So far as my own two Amendments, Nos. 1 and 4, are concerned, they are intended—and I hope they are not too obscurely drafted—to pick upon the point about details and times of the broadcasts, and to include that as part of the meaning of "advertisement", so it will be caught by the penal clauses of the Bill; and also to specify rather more carefully what sort of editorial comment shall be an offence. I have done my best to take the words used in the Committee stage by the right honourable gentleman the Postmaster General and have put them in what seemed to me, at any rate, to be perhaps a not wholly inappropriate legis- lative form. If they are accepted, then I think we may know where we are. Otherwise—and this was the point Lord Denham made in Committee—the only possible result will be that there will have to be test cases before anybody is sure.

It cannot be desirable that, in a matter of what I believe to be considerable public interest, the Press will not know where it stands until a criminal prosecution has been brought, either successfully or unsuccessfully, possibly after an appeal to a higher court, taking, it may be, six or seven months. In the mean-while, no doubt the public will want to know whether this Bill has been successful or not. Supposing it is not successful, and supposing certain radio stations still continue to broadcast. I am not saying that I advocate it, but supposing it is the case. Will the Press be able to say so or will it be caught? This is the sort of practical problem that will arise, and if we do not change the wording in subsection (3)(f) I think there will be very great uncertainty indeed.

I shall be extremely interested to hear what the noble Lord, Lord Sorensen, has to say about this. I hope he will have had an opportunity now fully to consider this point and that he will be able to give some view on which, if either, of our wordings is correct. Possibly he may be able to make some suggestions himself, since we still have the opportunity to amend the Bill at the Third Reading stage. I beg to move.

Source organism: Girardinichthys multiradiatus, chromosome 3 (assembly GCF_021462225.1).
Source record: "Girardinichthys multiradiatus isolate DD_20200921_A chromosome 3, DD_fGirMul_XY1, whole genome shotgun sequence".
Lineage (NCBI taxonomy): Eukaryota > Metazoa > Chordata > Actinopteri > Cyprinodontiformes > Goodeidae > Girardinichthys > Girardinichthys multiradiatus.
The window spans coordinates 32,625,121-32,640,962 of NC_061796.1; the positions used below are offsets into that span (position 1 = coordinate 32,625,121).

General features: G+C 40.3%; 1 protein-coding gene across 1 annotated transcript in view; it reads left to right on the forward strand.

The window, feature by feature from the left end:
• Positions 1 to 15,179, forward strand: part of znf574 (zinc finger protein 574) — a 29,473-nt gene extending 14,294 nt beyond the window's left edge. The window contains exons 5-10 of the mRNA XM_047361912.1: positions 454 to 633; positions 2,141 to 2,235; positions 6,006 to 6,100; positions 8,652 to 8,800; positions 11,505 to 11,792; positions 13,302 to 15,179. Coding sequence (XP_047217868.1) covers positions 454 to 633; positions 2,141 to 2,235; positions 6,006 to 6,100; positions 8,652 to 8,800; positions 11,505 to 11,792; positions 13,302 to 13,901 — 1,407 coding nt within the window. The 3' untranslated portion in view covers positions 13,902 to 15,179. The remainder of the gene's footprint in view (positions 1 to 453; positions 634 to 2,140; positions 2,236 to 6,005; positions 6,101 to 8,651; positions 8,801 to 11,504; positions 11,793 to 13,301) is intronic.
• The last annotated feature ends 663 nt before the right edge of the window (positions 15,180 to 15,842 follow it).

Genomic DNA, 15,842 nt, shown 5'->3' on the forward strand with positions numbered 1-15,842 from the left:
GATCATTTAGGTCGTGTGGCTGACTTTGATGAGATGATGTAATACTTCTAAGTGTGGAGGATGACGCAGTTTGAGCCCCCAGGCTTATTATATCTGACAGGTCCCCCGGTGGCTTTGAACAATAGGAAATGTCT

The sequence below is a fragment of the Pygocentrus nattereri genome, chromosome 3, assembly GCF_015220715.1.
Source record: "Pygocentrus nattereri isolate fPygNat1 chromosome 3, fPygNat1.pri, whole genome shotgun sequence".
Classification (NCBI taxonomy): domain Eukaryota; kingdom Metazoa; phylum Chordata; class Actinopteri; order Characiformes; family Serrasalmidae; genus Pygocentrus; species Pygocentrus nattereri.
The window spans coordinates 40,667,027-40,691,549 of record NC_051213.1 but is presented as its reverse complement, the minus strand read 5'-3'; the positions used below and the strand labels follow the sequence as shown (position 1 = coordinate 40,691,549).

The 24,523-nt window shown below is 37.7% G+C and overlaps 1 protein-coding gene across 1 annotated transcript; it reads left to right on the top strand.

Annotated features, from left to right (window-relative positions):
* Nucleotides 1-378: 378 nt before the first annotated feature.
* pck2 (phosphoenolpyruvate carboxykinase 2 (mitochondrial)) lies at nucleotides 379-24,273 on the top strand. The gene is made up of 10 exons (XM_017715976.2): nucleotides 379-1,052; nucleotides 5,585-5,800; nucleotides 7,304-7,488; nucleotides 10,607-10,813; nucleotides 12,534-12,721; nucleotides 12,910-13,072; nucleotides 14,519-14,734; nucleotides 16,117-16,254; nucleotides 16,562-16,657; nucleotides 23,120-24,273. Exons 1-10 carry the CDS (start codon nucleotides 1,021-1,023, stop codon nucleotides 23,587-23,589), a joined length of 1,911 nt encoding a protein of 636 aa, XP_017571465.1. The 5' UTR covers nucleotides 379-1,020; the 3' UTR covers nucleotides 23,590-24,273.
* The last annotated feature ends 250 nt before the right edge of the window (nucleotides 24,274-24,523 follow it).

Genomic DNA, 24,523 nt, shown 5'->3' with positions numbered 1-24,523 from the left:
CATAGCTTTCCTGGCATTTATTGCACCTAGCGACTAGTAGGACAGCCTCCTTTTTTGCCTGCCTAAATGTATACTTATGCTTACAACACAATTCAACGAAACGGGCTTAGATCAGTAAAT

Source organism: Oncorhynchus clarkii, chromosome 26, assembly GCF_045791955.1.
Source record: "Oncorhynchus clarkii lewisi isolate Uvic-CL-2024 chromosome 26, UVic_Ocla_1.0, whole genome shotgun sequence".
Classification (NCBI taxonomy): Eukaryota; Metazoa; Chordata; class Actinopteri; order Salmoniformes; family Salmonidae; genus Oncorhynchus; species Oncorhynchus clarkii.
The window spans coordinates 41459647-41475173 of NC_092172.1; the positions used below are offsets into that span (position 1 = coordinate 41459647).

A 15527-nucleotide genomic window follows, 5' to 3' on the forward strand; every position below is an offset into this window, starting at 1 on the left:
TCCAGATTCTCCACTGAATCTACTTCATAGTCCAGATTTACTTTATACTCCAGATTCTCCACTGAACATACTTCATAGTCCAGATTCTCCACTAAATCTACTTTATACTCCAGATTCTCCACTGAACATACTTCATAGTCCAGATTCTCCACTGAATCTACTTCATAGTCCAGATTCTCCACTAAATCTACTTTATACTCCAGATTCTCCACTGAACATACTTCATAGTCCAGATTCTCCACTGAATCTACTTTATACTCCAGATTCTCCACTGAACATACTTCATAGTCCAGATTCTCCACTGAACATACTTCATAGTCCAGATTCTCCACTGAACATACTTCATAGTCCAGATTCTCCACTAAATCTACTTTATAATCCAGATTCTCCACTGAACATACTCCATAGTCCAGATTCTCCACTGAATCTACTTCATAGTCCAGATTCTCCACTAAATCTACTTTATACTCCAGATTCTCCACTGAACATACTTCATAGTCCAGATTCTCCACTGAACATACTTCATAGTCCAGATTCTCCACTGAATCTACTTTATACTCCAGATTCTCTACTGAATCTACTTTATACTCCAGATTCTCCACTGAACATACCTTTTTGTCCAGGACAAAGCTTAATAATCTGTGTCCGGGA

Amendment moved— Page 5, line 34, leave out from ("made") to end of line 35.—(Viscount Colville of Culross.)


My Lords, as we are discussing all these Amendments together it may be convenient for me to indicate the lines along which my mind worked in putting down' these Amendments. There is, I believe, no statutory definition of an "advertisement" in general, although there are many interpretations for the particular purposes of different Acts. "Advertisement", therefore, is rather like the elephant: you know what it is, but you cannot describe it. However, it may be of interest to your Lordships to know that there is one definition which has been given a good deal of currency and I think is regarded as being up to date. The 1964 edition of the Encyclopædia Britannica says: An advertisement is a form of paid public announcement intended to promote the sale of a commodity or service; to advance an idea or bring about some other effect desired by the advertiser. I notice that in another place the Minister said that an advertisement need not be paid for. In a sense, that is true—but only in one sense: only if the publisher himself has a direct interest. In that event he in fact becomes the advertiser. So he is then in the same position as the person who erects an advertisement in his own garden. He is not paying for it, but there is a value attaching to it.

The way in which the Government appear to have proceeded is to leave the whole matter vague, in the hope that people will all be very careful what they say. I think I ought to warn the Government—and I have not an interest to declare, because although I have to deal with advertising I have no financial interest in it. In fact, it was the Press Council who asked me to interest myself in this matter, and I think I ought to warn the Government that it is most unlikely that the Press, with its strong tradition of complete freedom of expression and conduct, would be likely to feel in any way bound by what they said or reported in the way of news, editorial comment, and the like. In fact, if it is left vague they may do exactly the opposite, and they may be inclined to be provoked into giving rather more attention than they would otherwise do to the very matters to which the Government would not like undue publicity to be given.